Bashō, extracting genius & mediocrity

“Haiku after Bashō became increasingly popular, and with the growing stability of the tightly regulated feudal regime under the Tokugawa shogunate—a phenomenon unprecedented in world history—it was perhaps only to be expected that haiku poets would become decadent. It would not be correct to say that this was because later poets neglected the spirit of Bashō, or that they stopped seeking out the same things he did. We should instead recognize that this decadence followed directly from the continued adulation of Bashō. It was not simply that Bashō’s words underwent a process of mystification at the hands of his followers and later commentators. The cause lies rather in the failure to abandon Bashō. Art does not permit both artistic genius and artistic form to be studied at the same time. When the attempt is made, the spirit of genius is taken to be conveyed through form, leading inescapably to the formalization of the spirit itself. The result is called academicism or mannerism. Bashō studied Saigyō and Du Fu through the very different forms of waka and Chinese verse, so he had no choice but to extract and absorb only their genius. This would seem to account for Bashō’s ability to escape mannerism while still absorbing the spirit of the past. But since later haikai poets studied only haiku and called constantly for a “return to Bashō,” mediocrity was the unavoidable result.”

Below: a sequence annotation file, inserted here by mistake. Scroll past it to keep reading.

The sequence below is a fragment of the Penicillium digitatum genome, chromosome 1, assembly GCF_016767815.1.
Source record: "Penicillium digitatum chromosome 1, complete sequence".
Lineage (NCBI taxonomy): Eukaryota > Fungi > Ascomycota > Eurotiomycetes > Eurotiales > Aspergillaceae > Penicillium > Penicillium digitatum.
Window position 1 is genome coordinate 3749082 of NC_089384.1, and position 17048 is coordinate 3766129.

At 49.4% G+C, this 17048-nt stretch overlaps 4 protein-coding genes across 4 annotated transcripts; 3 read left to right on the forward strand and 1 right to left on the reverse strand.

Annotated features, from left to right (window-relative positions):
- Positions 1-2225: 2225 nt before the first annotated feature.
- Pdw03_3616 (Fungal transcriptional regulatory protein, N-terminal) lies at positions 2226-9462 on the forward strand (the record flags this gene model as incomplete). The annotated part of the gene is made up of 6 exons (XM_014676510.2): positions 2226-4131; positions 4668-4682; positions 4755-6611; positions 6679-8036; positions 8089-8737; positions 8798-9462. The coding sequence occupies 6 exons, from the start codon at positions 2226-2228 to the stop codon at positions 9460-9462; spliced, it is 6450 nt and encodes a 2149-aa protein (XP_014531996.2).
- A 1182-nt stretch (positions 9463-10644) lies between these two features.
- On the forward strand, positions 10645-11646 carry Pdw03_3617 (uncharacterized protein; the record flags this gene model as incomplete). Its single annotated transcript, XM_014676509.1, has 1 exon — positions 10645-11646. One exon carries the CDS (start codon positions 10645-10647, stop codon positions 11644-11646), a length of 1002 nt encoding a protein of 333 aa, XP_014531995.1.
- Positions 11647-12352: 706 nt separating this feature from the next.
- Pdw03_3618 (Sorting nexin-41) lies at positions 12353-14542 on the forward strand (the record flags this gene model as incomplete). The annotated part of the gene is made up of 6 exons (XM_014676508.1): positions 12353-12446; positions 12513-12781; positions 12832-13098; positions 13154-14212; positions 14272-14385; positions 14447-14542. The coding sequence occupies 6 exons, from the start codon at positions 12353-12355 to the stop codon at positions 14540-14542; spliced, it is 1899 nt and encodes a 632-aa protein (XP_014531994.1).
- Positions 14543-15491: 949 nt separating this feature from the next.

Kuwabara Takeo / “Modern Haiku: A Second-Class Art” (1946) [Tr. by Mark Jewel]

realms

Bashō’s haiku speak only of what was around him [emphasis in original]. That is, his subject was either an emotion he felt subjectively or else natural scenes and human affairs that he observed objectively. This is of course admirable, but the fact that he discarded scenes which arise from imagination and are outside observation, as well as human affairs he had not experienced, shows that Bashō’s realm was rather small.”

—Shiki

Masaoka Shiki: his life and works

by Janine Beichman (40)

bones

“The bones of haikai are plainness and oddness.”

—Bashō

/ The essential haiku: versions of Bashō, Buson, and Issa edited by Robert Hass (238)